Compensation can be more than a paycheque

Compensation will become a more important topic in the years to come.

Farms are becoming larger and more complex, and more people are involved in many roles: ownership, management and labour.

Non-family members have key management roles in many farms.

For these reasons, understanding and proactively dealing with compensation is increasingly important.

Managing compensation can be challenging. People expect to be paid for the contribution they make to the business.

It can be a non-issue if done correctly, but get it wrong and people end up disappointed. In some situations, conflict can arise.

Surveys indicate that pay is not one of the top reasons why people will leave employment, but it can be a contributing factor.

Farm owners and managers should consider having an open discussion about compensation. Ideally, an outcome would be to come up with a plan that outlines how people will be compensated.

Compensation is generally in the form of pay, but there can be other forms as well.

Designing a compensation plan for a farm family business brings up the following questions:

  • What is fair pay among family members?
  • How can a fair wage for family members and non-family employees be determined?
  • How should shareholders be paid?
  • How can disputes over pay be resolved?
  • How should family assets be handled?

Farm families may find it helpful to develop a philosophy that supports the plan.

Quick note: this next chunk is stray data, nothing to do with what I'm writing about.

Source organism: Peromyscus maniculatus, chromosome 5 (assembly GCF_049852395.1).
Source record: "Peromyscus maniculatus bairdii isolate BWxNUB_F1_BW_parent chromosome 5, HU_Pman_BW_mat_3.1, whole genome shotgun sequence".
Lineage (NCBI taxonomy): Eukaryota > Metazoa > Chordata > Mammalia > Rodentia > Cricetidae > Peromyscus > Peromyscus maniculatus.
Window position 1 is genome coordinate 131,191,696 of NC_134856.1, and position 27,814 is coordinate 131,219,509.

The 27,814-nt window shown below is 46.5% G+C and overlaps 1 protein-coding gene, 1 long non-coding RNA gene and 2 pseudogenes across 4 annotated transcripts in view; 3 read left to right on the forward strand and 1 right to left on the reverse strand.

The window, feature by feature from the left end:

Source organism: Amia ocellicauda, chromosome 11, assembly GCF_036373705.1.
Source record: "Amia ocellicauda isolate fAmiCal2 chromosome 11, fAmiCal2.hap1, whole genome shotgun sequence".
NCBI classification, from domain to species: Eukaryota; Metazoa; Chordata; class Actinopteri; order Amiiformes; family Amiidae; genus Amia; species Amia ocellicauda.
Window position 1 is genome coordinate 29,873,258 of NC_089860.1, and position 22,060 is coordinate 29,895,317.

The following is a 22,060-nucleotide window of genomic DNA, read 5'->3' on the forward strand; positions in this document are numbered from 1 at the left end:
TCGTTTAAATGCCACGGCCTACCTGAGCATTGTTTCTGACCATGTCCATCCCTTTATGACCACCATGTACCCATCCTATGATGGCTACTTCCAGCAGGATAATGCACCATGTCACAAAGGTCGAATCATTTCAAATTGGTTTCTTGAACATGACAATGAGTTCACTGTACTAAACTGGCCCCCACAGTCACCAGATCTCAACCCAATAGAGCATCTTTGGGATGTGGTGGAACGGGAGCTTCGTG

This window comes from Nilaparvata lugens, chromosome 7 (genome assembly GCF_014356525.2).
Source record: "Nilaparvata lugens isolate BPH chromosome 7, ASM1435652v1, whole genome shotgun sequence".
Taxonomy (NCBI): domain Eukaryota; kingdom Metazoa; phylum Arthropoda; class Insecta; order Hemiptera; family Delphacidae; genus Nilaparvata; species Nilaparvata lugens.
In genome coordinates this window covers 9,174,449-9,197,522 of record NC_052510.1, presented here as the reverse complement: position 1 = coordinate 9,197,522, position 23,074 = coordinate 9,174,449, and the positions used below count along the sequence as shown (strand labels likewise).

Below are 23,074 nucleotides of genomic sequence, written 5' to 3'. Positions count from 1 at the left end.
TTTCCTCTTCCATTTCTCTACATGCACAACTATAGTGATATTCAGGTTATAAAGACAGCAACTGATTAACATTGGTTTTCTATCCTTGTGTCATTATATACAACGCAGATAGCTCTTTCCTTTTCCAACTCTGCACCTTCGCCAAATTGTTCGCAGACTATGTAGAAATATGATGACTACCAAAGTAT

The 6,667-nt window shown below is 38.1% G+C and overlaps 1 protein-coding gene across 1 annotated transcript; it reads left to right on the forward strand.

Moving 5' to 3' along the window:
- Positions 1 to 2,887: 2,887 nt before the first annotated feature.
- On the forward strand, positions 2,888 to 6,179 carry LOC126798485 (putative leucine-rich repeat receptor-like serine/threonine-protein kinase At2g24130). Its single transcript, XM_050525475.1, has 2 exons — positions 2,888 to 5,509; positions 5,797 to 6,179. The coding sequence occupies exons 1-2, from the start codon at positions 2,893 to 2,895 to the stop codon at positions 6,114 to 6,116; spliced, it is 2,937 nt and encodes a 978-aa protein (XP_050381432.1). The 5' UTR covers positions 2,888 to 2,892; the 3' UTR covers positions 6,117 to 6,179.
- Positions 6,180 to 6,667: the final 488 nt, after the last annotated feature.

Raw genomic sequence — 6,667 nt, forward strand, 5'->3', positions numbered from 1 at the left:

Compensation can include dividends, wages, bonuses, performance increases, loans, gifts such as housing, school, vehicles and training, and perks such as vehicles, vacations, trips and business-personal expenses).

It can also include ownership in the business and equity gains in land.

Having everyone agree on the philosophy should help make managing compensation less of an issue, keep everyone on the same page and avoid unnecessary conflict.

Here are questions that can be used to develop a compensation philosophy.

What will base wage rates be based on? Factors may include market value, equal wages for all, and perception of need.

What will be the criteria by which base rates are increased?

Options include inflation, cost of living, company performance, need and merit.

What will be the timing of wage increases?

Even if your farm is unincorporated, the concept of “dividends” can still be applied.

Will dividends be based on equity growth or net income performance?

What will bonuses be based on: seasonal, company performance, individual performance, training or education milestones?

For example, all children receive a vehicle on their 17th birthday, all children receive four years of paid education, the family will go on one annual paid vacation, interest free loans or all children will receive a set amount of money toward their first home down payment.

Check with your accountant regarding the eligibility of the business perks you are considering.

Perks could include: phones, utilities, vehicles, fuel, business trips, housing?

Will there be limits on perks?

Will all members have equal access to training?

What will be the limits to time and money spent on training?

Will training be mandatory or included in merit increases and bonuses?

When will members become owners?

How will ownership amounts be awarded or decided?

Will assets be transferred to individuals?

Will the farm make payments on personal assets?

What will be the criteria to earn an inheritance or bequest?

For more information, take a look at Farm Management Canada’s publication called Managing the Multi-Generational Farm.

It is available from www.farmcentre.com or by calling 888-232-3262.

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